In a previous post I highlighted the movie Wan Pipel, which portrayed quite a bit of traditional Surinamese Indian culture. This post will be somewhat of a continuation of that. I will also highlight a bit of Surinamese Indian culture. However, this post also offers a glimpse of the unique melting pot that is Suriname.
Take for example this first song. It consists of a mashup or medley of two songs: Besame, the Mexican bolero classic, a song the general public would probably know, and ‘Yeh Samaa’, a Bollywood song by the great Indian singer Lata Mangeshkar. We didn’t just mix Mexico with India. No, we flavored it with a hint of Dominican bachata, spiced it up with Central African congas, which pair very well with the other drum, the Indian tabla. Added a verse in Sranan, which in itself is a language masala, considering it’s a Creole language mostly derived from English, but also having Spanish, Portuguese, Dutch, Yiddish and various West and Central African influences. Can you still keep up? No? Well, then just listen for yourself.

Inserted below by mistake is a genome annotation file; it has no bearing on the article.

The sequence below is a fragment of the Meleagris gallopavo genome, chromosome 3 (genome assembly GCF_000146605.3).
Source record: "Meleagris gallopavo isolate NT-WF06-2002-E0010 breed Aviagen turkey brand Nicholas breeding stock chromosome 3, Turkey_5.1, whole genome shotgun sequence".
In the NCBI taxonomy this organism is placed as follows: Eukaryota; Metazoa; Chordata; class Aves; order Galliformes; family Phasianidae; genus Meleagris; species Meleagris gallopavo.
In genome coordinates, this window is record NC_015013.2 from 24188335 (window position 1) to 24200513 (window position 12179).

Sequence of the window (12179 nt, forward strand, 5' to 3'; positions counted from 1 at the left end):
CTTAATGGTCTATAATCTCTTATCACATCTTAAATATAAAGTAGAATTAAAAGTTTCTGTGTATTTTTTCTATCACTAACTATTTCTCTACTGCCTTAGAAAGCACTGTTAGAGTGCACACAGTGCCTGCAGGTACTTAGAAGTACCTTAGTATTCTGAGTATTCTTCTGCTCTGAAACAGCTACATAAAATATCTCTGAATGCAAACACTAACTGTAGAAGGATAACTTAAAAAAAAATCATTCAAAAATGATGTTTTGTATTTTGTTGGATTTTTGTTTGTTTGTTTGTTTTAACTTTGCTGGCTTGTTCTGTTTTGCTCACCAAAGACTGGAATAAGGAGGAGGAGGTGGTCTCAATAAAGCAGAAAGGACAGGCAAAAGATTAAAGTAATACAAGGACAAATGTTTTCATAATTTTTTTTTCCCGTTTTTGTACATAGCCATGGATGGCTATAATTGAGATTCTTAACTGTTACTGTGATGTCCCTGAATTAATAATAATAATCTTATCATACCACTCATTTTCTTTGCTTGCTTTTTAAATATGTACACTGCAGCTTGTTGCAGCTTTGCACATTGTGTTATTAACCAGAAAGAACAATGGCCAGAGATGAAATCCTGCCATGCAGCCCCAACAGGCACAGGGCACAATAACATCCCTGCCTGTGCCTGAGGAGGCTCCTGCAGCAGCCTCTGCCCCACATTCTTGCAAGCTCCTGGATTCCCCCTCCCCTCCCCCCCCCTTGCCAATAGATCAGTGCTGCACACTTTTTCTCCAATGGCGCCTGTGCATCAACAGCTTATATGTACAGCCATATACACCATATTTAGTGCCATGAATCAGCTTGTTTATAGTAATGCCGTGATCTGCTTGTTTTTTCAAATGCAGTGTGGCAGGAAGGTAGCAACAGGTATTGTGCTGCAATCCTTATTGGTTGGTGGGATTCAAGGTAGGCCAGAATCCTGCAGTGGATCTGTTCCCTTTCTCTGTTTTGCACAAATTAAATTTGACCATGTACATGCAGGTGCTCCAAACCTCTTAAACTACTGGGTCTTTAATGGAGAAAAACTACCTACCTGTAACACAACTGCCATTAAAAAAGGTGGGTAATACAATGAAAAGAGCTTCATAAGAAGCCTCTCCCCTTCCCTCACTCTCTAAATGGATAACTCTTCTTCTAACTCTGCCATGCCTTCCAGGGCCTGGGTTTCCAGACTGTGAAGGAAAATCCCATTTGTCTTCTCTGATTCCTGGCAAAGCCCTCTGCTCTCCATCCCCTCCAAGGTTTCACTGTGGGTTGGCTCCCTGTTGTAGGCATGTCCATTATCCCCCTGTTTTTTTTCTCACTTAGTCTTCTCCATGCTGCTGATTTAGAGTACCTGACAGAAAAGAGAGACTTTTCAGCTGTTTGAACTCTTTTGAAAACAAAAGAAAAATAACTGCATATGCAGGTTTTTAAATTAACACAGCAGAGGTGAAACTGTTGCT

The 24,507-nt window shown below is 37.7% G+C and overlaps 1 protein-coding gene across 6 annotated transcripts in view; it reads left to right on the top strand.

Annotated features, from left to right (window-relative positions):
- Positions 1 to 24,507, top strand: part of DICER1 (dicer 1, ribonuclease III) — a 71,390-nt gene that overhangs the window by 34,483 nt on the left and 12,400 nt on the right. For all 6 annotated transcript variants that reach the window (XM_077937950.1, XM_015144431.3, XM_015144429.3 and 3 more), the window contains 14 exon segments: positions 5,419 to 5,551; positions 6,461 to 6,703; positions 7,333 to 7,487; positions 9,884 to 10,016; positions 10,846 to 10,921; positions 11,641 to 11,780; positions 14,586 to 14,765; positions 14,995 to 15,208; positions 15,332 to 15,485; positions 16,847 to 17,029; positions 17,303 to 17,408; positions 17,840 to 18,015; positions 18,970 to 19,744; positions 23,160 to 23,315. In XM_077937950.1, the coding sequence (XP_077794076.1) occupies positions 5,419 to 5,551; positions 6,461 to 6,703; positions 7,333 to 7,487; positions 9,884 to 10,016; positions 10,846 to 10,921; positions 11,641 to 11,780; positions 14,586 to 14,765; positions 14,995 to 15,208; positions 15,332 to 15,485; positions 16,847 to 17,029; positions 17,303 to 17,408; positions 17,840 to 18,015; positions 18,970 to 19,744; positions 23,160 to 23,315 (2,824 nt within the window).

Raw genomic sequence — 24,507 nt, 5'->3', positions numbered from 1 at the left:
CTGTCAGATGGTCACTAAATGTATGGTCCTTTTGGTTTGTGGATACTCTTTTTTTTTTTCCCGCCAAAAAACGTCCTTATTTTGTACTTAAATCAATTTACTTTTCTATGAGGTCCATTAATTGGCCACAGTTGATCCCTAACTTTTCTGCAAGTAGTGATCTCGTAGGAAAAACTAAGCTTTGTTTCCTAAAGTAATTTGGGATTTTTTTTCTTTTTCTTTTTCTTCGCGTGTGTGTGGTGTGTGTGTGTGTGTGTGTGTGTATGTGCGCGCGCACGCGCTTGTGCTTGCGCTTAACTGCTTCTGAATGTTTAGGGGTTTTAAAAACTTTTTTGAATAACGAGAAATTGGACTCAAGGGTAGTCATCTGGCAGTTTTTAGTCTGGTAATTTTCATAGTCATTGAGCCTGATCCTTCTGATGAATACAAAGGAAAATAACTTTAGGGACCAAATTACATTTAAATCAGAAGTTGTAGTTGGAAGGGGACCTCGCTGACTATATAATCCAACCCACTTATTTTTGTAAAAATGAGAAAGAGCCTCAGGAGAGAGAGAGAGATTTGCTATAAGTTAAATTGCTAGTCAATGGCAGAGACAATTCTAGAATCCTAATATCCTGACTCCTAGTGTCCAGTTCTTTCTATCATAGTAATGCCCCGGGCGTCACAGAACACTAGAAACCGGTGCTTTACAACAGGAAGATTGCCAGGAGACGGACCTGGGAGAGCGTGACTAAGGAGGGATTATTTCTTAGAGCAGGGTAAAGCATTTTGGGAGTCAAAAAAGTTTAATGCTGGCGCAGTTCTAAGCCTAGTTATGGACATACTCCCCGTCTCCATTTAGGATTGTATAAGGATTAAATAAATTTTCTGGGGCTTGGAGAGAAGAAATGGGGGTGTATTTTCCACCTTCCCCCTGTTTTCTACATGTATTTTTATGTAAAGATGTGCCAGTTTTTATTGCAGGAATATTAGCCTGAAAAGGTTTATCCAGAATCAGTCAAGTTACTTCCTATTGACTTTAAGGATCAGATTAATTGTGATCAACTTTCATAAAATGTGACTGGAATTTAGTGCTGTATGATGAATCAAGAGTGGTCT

This is Suriname. Wan Pipel, and the political crisis fueled by the movie, showcased some of the worst. What we are as a country is mostly this. A country where you can bring the cultural spice you have to offer to the table to form a mixture of spices, a masala, together with the rest.
The following two song recordings do not have as high a production value as the previous one, but I would still love to feature them in this post. Mainly because Zahra Chehra is one of my favorite songs, and the singing itself is superb! Also, the third song features a Bollywood song remixed to a salsa song in true Surinamese style, and I love salsa!
Complete sidenote. Is this the best Dhool player in the world or what? I dare you to find me anyone better..lol!
See also: Before Mississippi Masala there was Wan Pipel , Hoe wij hier ook samen kwamen
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